Fortress (1992) Directed by Stuart Gordon. With Christopher Lambert, Kurtwood Smith, Loryn Locklin and Clifton Collins Jr.
There are solid ideas at work in Fortress, a dystopian vision of 2017 which summons the tonal feel (and blood flow) of Total Recall and RoboCop. An ex-forces Christopher Lambert and his Sharon Stone-esque girlfriend are attempting to illegally cross the US border in order to have a second child.
Due to population problems in 2017, couples are allowed only one child. Try it twice and you’re crudely referred to as a “breeder“. As it turns out, they are pretty stupid to try it, especially considering the penalty for being caught is a life-sentence in an underground futuristic prison monitored by a wicked artificial intelligence – a place where upon arrival, inmates are force-fed an explosive metal device that prompts a violent gut eruption should they accidentally walk on the wrong bit of floor. Yes, the guys in Shawshank had it easy.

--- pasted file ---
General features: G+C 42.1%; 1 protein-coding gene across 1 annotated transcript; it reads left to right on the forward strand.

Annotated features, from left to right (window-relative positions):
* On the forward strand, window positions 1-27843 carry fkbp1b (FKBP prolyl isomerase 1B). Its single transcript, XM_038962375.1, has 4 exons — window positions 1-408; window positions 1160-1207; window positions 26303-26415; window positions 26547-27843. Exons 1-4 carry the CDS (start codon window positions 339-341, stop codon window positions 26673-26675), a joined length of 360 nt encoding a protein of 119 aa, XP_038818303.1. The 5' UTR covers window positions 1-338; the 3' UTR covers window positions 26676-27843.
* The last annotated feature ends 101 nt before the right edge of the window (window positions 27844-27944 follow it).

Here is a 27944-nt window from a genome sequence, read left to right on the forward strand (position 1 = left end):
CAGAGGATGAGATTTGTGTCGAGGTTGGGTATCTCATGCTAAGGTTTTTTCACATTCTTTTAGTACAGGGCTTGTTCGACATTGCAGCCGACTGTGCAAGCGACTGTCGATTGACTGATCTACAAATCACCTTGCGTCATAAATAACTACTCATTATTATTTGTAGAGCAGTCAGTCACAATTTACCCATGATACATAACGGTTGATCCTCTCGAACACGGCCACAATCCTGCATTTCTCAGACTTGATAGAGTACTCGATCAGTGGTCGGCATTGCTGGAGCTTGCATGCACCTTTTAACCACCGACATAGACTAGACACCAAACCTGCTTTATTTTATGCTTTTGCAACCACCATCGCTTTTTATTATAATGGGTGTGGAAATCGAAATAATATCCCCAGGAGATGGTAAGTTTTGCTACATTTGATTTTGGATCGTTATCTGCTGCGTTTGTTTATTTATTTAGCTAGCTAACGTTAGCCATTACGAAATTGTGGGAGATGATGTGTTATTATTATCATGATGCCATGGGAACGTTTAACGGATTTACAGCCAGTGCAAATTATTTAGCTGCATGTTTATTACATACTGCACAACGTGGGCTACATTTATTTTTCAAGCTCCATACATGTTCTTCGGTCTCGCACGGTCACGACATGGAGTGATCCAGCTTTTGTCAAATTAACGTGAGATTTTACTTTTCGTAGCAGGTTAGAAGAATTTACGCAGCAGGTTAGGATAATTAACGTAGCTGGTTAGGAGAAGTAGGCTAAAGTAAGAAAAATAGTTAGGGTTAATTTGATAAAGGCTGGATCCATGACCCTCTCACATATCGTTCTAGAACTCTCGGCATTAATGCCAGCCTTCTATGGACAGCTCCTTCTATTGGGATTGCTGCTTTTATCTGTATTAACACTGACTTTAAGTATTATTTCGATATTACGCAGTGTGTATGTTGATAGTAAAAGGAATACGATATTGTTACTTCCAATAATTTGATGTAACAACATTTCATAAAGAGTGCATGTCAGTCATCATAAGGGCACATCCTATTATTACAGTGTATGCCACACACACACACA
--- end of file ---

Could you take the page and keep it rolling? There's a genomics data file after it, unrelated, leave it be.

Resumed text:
While it lacks the humour and off-the-wall craziness of a Paul Verhoeven feature, it functions surprisingly well as low tier release. That said, you’ll need only the smallest amount of brain power, as what begins and builds intriguingly, steadily deteriorates to the usual routine of loud gunfire and daft heroics.
Things are lifted by the villanous presence of Kurtwood Smith (baddie in RoboCop) as the nut-job prison director. His relationship with the female-voiced AI system (Zed-10) which polices the prison, suggests an unusual intimacy that gives the film a welcome air of creepiness. Couple his voyerism (technology allows him to spy on the inmates’ erotic dreams), and an increasing interest in gaining the companionship of Christopher Lambert’s heavily pregnant wife, and the film promises to find some of its own individuality. If only the script were better aligned to delve deeper into this aspect of the story.
As well as spawning a sequel, Fortress has amassed a respectable cult following over the years. I wonder if part of the reason behind that is because those who enjoy it can see the bare bones of a better film fighting to get out. 2.5/5